Kirsten: What would you most like to sit down and discuss with your readers?

Maxine: As my audience are children, I would like to know what makes them laugh, what they like or dislike about the characters in my books. I’d also ask what troubles them. I could then weave their issues in to the next Ronaldo storyline and come up with a solution.

 Ronaldo: Rudi’s Birthday Extravaganza deals with bullying. I asked a lot of parents and teachers for their advice and added their comments to the book.

2. RBE cover

Kirsten: About what would you most like to chat with your favourite author?

Maxine: My favourite story-teller is Walt Disney. I would thank him for the joy he has brought in to my life, and ask where he got his inspiration, how he handled pressure, and what he thinks of today’s 3d animation. I would also have a good old chat about the awesome Disney theme parks.

Kirsten: What is coming up for you, new book/project wise?

Maxine: It’s a busy time! I have just released the paperback of the second Ronaldo adventure, Ronaldo:The Phantom Carrot Snatcher. I am also working on the fourth Ronaldo instalment, Ronaldo: The Vixen Pederson Workshop. It’s so exciting; Ronaldo and Rudi go to the North Pole to compete in a sleigh race. The manuscript is ready for a second edit and I have illustrated 75% of the book. I plan to publish the e-book on Amazon in October, in time for the holidays.

PCS Cover NOV 2018

Kirsten: What are your greatest writing influences?

Maxine: Walt Disney was the biggest influence on my life. I still get as giddy as a five year old child every time a new Disney or Pixar film comes out. Pixar’s Inside Out blew me away; to venture inside a little girl’s head and make a film about her emotions. Wow! Imagination really is limitless.

Kirsten: Is there anything you’d like to add?

Maxine: I would like to thank you for this opportunity!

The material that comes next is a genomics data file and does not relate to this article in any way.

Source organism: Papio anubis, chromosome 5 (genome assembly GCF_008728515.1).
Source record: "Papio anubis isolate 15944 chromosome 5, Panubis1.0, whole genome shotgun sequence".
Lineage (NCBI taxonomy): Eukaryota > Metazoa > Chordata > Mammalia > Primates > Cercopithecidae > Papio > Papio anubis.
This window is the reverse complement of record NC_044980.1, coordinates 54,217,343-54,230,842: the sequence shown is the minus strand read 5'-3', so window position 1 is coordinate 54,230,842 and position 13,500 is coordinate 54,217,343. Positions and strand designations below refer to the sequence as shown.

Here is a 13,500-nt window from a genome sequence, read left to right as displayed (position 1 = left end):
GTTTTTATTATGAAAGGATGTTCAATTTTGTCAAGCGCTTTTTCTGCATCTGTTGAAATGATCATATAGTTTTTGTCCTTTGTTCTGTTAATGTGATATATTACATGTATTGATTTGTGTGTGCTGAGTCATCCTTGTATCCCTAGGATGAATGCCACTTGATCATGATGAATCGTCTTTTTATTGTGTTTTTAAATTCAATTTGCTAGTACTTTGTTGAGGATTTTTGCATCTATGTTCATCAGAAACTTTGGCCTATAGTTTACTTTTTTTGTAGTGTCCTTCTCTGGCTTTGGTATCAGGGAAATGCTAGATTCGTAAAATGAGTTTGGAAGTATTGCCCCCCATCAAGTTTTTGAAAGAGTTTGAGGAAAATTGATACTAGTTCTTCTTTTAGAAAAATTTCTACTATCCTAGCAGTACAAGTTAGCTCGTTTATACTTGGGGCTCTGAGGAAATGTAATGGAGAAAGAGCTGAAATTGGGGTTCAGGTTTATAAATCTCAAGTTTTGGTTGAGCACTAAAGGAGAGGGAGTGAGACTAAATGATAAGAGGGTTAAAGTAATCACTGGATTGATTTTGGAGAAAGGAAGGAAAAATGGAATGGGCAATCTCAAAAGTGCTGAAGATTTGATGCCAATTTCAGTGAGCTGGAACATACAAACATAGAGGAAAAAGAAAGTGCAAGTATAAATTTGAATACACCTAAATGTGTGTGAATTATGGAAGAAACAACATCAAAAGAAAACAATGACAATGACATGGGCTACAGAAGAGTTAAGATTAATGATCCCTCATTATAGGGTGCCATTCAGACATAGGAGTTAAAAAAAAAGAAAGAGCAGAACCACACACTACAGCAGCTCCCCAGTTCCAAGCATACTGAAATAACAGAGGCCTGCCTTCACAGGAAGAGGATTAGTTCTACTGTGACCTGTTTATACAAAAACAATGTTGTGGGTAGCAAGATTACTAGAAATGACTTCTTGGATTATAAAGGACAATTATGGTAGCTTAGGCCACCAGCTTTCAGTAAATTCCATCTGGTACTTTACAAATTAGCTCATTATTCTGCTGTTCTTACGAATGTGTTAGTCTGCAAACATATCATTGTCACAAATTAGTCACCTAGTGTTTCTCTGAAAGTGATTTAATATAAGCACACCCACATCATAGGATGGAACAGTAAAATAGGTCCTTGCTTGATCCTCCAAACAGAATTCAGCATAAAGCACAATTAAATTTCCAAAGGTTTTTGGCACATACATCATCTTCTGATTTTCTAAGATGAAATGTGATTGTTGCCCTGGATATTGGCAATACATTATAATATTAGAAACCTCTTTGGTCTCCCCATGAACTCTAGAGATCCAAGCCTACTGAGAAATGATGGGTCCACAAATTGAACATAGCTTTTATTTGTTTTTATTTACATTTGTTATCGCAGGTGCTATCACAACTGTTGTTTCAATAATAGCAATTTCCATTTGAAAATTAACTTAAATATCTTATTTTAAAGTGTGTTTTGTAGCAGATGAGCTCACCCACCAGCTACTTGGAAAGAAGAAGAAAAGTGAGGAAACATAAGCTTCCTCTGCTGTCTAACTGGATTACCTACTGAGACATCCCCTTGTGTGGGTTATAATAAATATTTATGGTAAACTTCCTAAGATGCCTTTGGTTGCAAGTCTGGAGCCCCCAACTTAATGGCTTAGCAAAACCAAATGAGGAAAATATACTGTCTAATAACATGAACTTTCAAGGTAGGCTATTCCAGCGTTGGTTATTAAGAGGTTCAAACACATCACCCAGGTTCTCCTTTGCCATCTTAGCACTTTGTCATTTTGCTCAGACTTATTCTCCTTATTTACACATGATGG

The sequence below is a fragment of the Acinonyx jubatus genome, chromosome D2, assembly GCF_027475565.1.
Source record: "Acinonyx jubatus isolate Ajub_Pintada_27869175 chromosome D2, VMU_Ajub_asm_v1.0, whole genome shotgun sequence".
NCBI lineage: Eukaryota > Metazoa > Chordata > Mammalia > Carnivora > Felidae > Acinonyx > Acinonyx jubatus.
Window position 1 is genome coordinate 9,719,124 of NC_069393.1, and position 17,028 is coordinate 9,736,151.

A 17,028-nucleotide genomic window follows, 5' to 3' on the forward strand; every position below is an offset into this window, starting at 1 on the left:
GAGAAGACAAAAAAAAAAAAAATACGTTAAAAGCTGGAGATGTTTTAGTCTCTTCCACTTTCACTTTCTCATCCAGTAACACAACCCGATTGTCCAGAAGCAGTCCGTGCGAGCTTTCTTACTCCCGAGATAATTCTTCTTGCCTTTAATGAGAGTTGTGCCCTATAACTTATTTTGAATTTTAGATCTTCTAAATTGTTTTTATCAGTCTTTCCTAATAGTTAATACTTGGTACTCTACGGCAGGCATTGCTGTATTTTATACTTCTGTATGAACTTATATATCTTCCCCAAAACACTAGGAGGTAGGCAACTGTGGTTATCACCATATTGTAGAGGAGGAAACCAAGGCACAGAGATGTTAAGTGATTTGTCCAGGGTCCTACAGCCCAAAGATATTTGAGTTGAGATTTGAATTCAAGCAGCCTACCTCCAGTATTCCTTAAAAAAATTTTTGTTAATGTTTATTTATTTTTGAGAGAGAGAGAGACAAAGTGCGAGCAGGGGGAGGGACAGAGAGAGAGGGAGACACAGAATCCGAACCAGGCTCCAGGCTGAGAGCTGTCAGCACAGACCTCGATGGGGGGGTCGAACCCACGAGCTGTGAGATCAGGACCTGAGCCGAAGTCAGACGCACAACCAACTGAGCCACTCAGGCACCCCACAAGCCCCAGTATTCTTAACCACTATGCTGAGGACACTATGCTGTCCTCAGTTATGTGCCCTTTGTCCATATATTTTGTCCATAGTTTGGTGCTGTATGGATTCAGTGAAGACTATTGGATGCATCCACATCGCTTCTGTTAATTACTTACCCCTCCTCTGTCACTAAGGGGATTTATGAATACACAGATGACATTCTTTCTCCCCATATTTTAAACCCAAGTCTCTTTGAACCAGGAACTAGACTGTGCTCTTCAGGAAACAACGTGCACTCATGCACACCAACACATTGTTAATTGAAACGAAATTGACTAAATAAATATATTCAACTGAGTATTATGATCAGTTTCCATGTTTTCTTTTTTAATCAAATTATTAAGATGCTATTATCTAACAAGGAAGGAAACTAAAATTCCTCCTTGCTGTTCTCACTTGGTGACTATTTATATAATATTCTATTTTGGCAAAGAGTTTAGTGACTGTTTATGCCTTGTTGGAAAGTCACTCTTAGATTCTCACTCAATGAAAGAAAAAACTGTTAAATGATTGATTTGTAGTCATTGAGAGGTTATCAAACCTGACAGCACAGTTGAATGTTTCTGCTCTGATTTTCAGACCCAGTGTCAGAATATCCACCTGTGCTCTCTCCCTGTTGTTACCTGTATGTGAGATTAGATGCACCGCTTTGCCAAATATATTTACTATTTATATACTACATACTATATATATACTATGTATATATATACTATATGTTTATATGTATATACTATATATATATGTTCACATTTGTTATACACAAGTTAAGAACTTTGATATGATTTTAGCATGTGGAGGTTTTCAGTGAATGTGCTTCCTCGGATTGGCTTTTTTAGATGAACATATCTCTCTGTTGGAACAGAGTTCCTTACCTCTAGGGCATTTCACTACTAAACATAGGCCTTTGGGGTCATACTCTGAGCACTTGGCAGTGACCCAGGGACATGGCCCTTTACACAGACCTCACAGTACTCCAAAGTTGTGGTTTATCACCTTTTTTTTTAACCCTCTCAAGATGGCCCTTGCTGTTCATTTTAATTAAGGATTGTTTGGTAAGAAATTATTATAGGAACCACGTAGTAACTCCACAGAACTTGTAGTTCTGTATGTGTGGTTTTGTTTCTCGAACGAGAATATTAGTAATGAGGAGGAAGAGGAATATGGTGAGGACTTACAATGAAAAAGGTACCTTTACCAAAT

Kirsten: You’re very welcome. And good luck with future books


You can follow Maxine on:

Spotlight on Grant Leishman



Today, I have the privilege of interviewing, Grant Leishman, multi-genre author of several books, including his trilogy of semi-fantasy adventure romance, called The Second Coming Trilogy (The Second Coming, Rise of the AntiChrist and Holy War  


Grant comes from the beautiful country of New Zealand and explains that ‘as I write this interview my heart is breaking over the tragic events that unfolded in my beloved country a few days ago. That New Zealand, a country so renowned all over the world for its inclusiveness and the friendliness of its people should be drawn into the horrors of terrorism like this is absolutely heart-breaking. Growing up in Dunedin in the 1960’s was the safest, most child-friendly world you can imagine. I shudder when I compare the world today with the world I knew as a child in suburban Dunedin. How life has changed in fifty years and not always for the better.’

Kirsten: I agree Grant, it’s heartbreaking news, and as you say, New Zealand isn’t a country you associate with such horrors.

Grant describes himself as a voracious reader as a kid and dreamed of one day of actually writing the books that inspired him as a child. The highlight of his week was when his father would take Grant and is wee sister to the Dunedin Library every Saturday morning to choose a new adventure of “daring-do” to read in the coming week.

Kirsten: I share those memories- although nowhere as exotic as Dunedin Library! My memories are of a small, cold dreich, North East town in Scotland, but the library was always warm and inviting,  with kids tables and chairs, and book stacked high on the tables tops. I loved it

In reality, it took another forty years before he grew up and followed his dream of becoming a writer.

He has now authored or co-authored some ten books and is finally “living my dream”.

These days he lives in Manila in the gorgeous island of The Philippines with his beautiful wife Thess and for the first time in fifty-nine years can he is truly say; “I am a happy man.” 

He writes across all genres, whatever the passion of the moment dictates .